About 3% of all babies receiving NHS do not pass in Wisconsin. If a baby does not pass their initial NHS, the family is asked to follow-up through contacting their doctor and/or scheduling a re-screening or diagnostic evaluation with an audiologist, often at the hospital where the baby was born. Of all babies born in Wisconsin in 2010 who did not pass NHS and needed follow up, 32% were considered lost to follow-up (LTFU).4 Understanding which babies are likely to be LTFU may help design strategies to address the needs of specific families, and improve identification of babies with hearing loss. Early identification of hearing loss along with receiving timely interventions, has been shown to improve language and other developmental outcomes for children who are deaf or hard of hearing.5

Newborn Hearing Screening Follow-up in Wisconsin

Two sleeping babies wear NHS devices accompanied by visual representation of NHS process

The first follow-up strategy used by WSB if a baby does not have a documented NHS by 1 month of age is to contact their birth hospital/audiologists and/or primary care providers who can assist in completing the newborn hearing screening (medical outreach). More than half the babies who need follow-up are able to complete their NHS in this way. Another strategy if medical follow-up is unsuccessful is to have a WSB family outreach specialist reach out directly to families. Partnering with other public health agencies, including the WIC program, is another strategy that WSB has explored to reduce the LTFU rate and increase the number of babies who complete newborn hearing screening. By 2016, the number of babies in WI who were considered LTFU was markedly reduced (see Results).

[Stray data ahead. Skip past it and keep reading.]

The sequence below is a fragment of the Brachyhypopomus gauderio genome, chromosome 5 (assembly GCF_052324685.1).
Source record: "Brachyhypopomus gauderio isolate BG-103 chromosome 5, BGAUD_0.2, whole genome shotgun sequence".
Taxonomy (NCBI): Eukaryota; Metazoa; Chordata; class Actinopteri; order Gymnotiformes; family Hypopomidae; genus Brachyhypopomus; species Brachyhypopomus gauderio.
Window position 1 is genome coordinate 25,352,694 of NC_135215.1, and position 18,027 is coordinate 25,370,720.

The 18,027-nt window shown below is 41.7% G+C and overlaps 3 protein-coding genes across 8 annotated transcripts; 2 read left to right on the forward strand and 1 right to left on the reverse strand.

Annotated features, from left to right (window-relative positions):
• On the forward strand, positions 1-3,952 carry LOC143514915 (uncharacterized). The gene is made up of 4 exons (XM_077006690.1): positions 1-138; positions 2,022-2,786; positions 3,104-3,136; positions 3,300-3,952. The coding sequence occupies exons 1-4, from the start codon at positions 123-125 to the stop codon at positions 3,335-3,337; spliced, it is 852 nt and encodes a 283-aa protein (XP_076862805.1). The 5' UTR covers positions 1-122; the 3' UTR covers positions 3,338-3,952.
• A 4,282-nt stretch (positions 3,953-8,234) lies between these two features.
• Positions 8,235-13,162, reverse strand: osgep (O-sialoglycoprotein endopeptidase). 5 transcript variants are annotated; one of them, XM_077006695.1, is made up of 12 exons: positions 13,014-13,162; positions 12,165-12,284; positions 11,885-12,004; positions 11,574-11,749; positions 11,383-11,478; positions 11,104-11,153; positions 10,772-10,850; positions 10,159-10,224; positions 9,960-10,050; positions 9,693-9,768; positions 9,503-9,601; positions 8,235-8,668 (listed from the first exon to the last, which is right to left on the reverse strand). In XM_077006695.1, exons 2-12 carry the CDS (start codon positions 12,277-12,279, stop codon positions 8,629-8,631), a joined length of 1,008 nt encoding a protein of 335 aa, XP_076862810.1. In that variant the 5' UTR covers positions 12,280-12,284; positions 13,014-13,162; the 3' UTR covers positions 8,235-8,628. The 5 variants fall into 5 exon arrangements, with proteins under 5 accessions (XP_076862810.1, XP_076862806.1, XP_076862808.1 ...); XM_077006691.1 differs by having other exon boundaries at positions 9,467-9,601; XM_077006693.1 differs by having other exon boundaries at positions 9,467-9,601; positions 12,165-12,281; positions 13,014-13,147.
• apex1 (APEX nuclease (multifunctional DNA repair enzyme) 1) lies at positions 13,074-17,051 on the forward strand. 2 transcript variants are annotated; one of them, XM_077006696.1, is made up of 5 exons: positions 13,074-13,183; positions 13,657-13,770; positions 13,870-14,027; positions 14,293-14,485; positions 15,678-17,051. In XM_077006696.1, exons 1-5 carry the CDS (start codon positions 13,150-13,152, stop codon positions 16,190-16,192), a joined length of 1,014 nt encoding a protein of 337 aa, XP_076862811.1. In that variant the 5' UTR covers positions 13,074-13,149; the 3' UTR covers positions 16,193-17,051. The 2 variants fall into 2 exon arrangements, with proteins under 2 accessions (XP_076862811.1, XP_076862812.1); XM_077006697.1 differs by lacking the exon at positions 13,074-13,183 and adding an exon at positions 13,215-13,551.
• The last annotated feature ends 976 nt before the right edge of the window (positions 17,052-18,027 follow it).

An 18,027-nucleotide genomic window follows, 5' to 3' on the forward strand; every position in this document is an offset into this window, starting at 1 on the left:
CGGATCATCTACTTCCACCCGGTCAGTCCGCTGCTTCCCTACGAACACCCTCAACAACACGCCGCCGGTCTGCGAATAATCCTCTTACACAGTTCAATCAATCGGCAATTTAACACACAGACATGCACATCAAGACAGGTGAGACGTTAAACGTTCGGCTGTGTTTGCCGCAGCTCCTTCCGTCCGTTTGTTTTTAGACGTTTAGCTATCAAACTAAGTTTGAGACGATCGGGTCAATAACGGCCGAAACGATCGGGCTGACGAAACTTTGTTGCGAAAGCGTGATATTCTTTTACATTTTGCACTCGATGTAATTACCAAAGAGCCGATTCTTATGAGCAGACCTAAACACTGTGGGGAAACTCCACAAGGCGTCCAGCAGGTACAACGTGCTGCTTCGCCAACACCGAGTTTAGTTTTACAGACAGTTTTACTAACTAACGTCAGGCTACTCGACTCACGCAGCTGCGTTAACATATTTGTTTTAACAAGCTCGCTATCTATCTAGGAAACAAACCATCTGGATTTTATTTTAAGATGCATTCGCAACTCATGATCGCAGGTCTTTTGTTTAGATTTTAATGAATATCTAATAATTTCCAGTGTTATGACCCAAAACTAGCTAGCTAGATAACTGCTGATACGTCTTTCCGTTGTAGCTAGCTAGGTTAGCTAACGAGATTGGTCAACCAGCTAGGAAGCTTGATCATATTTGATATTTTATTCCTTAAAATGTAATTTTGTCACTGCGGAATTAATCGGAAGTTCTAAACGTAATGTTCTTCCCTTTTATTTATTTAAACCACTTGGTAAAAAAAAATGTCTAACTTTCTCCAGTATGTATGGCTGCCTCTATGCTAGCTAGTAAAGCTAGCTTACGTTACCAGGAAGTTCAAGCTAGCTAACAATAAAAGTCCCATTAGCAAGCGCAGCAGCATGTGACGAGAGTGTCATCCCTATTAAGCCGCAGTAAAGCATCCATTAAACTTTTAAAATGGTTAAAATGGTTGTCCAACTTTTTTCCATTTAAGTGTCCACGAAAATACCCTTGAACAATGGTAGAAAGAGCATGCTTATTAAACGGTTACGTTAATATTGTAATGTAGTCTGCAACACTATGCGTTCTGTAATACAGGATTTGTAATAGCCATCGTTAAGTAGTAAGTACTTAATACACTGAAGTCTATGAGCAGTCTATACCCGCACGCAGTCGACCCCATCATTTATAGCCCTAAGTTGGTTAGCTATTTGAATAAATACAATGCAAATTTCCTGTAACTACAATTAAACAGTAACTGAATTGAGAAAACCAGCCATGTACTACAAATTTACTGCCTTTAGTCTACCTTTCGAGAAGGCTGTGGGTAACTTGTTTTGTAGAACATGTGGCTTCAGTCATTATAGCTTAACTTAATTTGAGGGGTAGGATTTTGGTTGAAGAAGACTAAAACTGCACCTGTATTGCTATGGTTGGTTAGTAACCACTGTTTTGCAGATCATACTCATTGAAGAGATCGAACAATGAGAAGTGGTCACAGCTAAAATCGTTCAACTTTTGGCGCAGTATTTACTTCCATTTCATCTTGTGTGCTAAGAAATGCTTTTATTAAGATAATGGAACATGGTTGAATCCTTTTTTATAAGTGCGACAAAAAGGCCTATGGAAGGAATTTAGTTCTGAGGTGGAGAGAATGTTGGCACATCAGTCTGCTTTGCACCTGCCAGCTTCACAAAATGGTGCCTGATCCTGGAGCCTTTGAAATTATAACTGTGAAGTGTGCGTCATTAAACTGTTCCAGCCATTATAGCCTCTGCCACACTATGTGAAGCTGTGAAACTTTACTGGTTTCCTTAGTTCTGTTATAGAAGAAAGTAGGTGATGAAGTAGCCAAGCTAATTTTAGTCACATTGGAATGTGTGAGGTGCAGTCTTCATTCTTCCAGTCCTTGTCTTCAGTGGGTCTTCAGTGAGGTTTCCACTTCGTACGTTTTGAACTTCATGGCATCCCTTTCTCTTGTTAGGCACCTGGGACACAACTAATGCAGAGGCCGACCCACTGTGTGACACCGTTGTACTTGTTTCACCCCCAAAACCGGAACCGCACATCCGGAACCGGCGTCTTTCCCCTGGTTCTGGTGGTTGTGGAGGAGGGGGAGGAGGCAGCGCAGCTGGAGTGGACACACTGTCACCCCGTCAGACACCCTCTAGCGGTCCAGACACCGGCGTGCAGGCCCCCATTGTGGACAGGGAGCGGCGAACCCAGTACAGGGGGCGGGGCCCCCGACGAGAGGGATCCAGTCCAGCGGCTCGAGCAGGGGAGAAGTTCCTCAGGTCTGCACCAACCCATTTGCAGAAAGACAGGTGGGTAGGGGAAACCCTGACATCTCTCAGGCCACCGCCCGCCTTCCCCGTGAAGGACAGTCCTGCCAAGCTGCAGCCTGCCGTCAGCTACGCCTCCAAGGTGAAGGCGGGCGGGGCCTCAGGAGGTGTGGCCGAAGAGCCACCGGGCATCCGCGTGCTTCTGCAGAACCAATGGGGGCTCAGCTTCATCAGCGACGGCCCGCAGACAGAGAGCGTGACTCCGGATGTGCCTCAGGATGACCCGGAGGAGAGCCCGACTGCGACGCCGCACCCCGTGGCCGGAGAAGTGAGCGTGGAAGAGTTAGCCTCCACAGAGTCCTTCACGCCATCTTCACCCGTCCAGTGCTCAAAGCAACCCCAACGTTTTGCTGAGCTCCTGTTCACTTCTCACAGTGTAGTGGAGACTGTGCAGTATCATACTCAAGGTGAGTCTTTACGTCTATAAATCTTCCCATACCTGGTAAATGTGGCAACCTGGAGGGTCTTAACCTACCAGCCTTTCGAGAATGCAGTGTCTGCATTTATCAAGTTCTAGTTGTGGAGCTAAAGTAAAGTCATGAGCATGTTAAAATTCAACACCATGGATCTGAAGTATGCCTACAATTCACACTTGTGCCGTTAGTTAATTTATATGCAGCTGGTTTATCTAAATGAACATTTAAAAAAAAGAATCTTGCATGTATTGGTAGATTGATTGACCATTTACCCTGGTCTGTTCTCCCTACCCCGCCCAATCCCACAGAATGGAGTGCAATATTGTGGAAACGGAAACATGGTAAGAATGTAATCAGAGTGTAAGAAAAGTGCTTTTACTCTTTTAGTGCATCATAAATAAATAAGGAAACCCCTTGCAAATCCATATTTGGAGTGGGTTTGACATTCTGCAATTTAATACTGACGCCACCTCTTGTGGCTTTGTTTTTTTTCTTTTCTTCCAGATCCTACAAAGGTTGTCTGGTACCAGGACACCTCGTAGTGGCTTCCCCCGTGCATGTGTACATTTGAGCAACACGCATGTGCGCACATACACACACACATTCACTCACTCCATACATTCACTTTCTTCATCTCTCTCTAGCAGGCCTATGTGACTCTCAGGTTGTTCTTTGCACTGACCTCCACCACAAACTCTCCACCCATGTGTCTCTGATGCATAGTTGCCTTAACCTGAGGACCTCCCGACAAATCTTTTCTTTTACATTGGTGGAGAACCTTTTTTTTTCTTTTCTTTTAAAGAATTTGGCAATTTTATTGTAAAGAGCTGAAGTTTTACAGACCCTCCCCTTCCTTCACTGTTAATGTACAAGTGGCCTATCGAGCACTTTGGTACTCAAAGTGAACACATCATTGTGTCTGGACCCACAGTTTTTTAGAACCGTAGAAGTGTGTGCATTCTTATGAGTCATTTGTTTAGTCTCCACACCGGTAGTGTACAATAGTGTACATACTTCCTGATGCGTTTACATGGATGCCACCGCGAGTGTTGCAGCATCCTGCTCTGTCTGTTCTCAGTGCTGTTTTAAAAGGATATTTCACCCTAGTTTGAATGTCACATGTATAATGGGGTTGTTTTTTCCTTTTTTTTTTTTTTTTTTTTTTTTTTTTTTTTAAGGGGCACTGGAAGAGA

Methods

One factor hypothesized to affect re-screening rates is socio-economic status, which might mean families have less access to health care, transportation, and may move frequently or be homeless. Since having a low income is one of the criteria for WIC participation, families with these concerns are more likely to be using WIC. Based on these assumptions, partnering with the WIC program was a follow-up strategy that WSB implemented starting in 2011. The partnership included creating and signing a memorandum of agreement to share data between WSB and WIC to provide an additional point of contact for babies at risk for becoming LTFU. The intervention that was created used an existing alert system in the state WIC database to create a notice labelled the “WIC Alert” for babies who had not completed NHS. A WSB staff person, who was given access to the WIC data system, matched identifiers for babies at risk for LTFU in the WSB database with those enrolled in the WIC program to determine whether the baby was a WIC participant.

Example WIC alert:

Hearing Screening Alert: Baby did not pass newborn hearing screening. Call WSB Regional Outreach Specialist 123-555-1234 to coordinate follow-up care.

In 2013, funding was obtained through a research grant from the DRDC to the UCEDD to evaluate the effectiveness of the WSB-WIC partnership in reducing the LTFU rate for NHS. The research question asked was – “Does collaboration with the WIC program improve LTFU rates for newborn hearing screening in Wisconsin?”

Of the 485 babies at risk for LTFU who were born in the years 2011 to 2014, 223 babies were found to be enrolled in WIC and had a WIC alert placed in the WIC electronic database so that when they were seen at their local WIC clinic, the WIC service provider could assist the family in getting their baby’s NHS completed. The WIC provider was encouraged to call the WSB outreach specialist while the family was in the WIC clinic to enable the WSB outreach specialist to arrange to complete the baby’s NHS. Other strategies tested included WIC giving the family a letter (in their native language) stating that their baby needed to complete NHS and who to contact for help, and offering to have WSB staff complete the NHS at the WIC site. All of these actions were possible outcomes of placing the WIC alert. The remaining 262 babies were not found in the WIC database and received the strategies previously described to reach out to their primary care provider or directly to the family to complete their NHS.